I’ve often reflected since then why children don’t really enjoy birthdays and holidays until they are older. Why do we feel we have to make a big deal over landmarks and celebrations? From their perspective, life is about the day, this moment. They are happy to live in the moment and then suddenly the people they love are preparing for an event and probably getting stressed doing it. With an event, the celebration becomes the focus rather than the baby themselves and by shifting this priority they can’t help but feel like they are being treated differently. And then when the day arrives, they are sung to, cooed to by strangers and have wrapped gifts thrust in their small arms for, in their opinion, no particular reason. It must seem so off to them. They are happiest in their explorations, their quiet focused play with the little things. After all, don’t we all joke about how a child often plays with the box rather than the expensive gift inside?
I’ve watched my daughters come to enjoy and look forward to their birthdays. In fact, they spend a lot of time thinking about them and planning it themselves. They’ve gotten used to the idea of the big deal and in doing so I think they can lose a sense of the wonderfulness of the day. Ironically, when this happens most of us, as parents, resent the fact that our children are making demands as the plans get bigger and bigger. We call the child spoilt and make them feel bad for something we introduced them to way too early on. This seems totally unfair.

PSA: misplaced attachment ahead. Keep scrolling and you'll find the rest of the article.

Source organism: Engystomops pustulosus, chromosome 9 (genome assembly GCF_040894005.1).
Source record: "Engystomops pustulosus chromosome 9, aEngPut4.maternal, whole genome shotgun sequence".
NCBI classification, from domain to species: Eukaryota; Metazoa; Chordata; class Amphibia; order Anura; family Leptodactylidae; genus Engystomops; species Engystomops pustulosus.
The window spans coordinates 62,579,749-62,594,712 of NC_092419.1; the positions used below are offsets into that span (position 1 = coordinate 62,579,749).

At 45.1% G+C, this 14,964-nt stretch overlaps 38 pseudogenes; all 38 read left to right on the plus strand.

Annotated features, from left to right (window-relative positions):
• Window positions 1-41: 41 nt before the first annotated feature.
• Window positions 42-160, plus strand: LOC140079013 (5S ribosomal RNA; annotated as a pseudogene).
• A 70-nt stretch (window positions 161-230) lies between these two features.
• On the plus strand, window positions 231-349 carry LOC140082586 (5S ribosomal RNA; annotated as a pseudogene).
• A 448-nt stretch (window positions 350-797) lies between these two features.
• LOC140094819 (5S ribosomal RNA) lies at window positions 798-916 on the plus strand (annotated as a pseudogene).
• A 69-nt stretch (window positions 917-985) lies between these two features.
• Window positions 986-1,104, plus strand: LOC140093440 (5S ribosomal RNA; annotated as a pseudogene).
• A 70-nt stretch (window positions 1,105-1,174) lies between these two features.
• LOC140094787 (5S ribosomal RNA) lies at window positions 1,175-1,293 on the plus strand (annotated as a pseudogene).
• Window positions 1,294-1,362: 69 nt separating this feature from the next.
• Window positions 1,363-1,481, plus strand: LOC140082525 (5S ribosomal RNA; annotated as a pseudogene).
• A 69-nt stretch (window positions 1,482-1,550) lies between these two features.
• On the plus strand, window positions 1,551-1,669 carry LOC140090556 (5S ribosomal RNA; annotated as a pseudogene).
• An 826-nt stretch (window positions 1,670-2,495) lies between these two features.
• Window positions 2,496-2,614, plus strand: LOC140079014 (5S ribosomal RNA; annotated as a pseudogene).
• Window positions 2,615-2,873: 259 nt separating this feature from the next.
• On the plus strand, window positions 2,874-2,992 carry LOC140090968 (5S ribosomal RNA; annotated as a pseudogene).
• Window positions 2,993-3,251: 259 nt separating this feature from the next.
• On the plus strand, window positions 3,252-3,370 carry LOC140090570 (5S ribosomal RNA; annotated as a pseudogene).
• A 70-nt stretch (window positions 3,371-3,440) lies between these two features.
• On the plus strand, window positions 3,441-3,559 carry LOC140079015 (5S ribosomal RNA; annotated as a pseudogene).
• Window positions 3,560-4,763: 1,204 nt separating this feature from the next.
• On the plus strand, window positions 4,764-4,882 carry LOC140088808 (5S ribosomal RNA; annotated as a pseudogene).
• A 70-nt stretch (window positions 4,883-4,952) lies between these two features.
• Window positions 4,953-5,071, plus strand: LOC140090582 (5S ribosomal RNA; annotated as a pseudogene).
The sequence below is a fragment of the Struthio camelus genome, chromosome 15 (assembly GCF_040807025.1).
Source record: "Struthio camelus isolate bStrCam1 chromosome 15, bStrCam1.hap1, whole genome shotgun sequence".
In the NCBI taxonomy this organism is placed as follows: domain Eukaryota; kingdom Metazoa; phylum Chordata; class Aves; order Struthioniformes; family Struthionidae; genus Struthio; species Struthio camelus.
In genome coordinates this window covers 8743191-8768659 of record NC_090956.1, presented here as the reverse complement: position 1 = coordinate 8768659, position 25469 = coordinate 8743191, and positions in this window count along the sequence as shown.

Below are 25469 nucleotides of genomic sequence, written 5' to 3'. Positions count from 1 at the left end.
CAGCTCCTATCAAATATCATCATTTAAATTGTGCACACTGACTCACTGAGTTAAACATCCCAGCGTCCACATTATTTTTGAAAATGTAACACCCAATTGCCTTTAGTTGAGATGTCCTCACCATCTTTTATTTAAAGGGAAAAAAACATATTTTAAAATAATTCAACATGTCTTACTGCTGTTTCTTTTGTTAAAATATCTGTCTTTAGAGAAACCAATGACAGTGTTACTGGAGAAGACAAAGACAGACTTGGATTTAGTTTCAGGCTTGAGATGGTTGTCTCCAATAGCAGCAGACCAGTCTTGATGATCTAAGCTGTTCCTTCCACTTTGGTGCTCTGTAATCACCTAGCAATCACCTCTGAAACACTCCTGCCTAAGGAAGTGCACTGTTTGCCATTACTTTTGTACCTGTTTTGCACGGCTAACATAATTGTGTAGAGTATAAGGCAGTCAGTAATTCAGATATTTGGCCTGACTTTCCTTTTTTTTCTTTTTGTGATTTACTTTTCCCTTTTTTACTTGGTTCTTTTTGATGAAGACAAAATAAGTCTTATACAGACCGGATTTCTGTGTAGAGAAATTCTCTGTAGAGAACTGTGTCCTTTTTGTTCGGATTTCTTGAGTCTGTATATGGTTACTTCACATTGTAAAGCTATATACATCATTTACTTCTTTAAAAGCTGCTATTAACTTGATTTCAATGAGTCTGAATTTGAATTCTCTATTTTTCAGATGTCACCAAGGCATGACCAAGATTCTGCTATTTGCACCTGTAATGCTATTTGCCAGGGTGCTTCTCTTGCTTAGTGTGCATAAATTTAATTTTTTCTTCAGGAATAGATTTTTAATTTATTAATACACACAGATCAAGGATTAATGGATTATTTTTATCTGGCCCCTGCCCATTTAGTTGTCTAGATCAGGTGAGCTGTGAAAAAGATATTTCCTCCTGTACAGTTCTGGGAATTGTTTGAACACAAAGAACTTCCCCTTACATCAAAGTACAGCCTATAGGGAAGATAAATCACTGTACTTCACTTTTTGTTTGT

How do I shift this process for my youngest? Although he won’t remember anything about his first birthday, how can I prepare the foundations for his coming years?
Should I give up on acknowledging my son’s 1st milestone? Should I deny myself the fun and satisfaction of a celebration and simply treat it like any other day, much like I did all his monthly landmarks from 1-11 months? I can’t. I can’t help the fact that a 1st birthday is a celebration, it’s like I said that first birthday isn’t about them. It’s for me!
I love to think that next week I can celebrate and bask in the fact that I’ve been the mother of this beautiful boy for a year. I love to celebrate how happy and healthy he is. I love to acknowledge how he’s expanded and grown. He’s improved my life. He’s improved our family. The joy he’s brought all of us is indescribable and I want to take a day to let that joy wash over me and be my focus. I want to take some time to remember his birth, the journey that started off over a year ago, from morning sickness and craving mustard, to my water breaking, contractions while staring at a full moon, that final push, his first breath, and that moment we first clapped eyes on each other. I want to close this chapter of time symbolically, not let it drift by as a square on a calendar.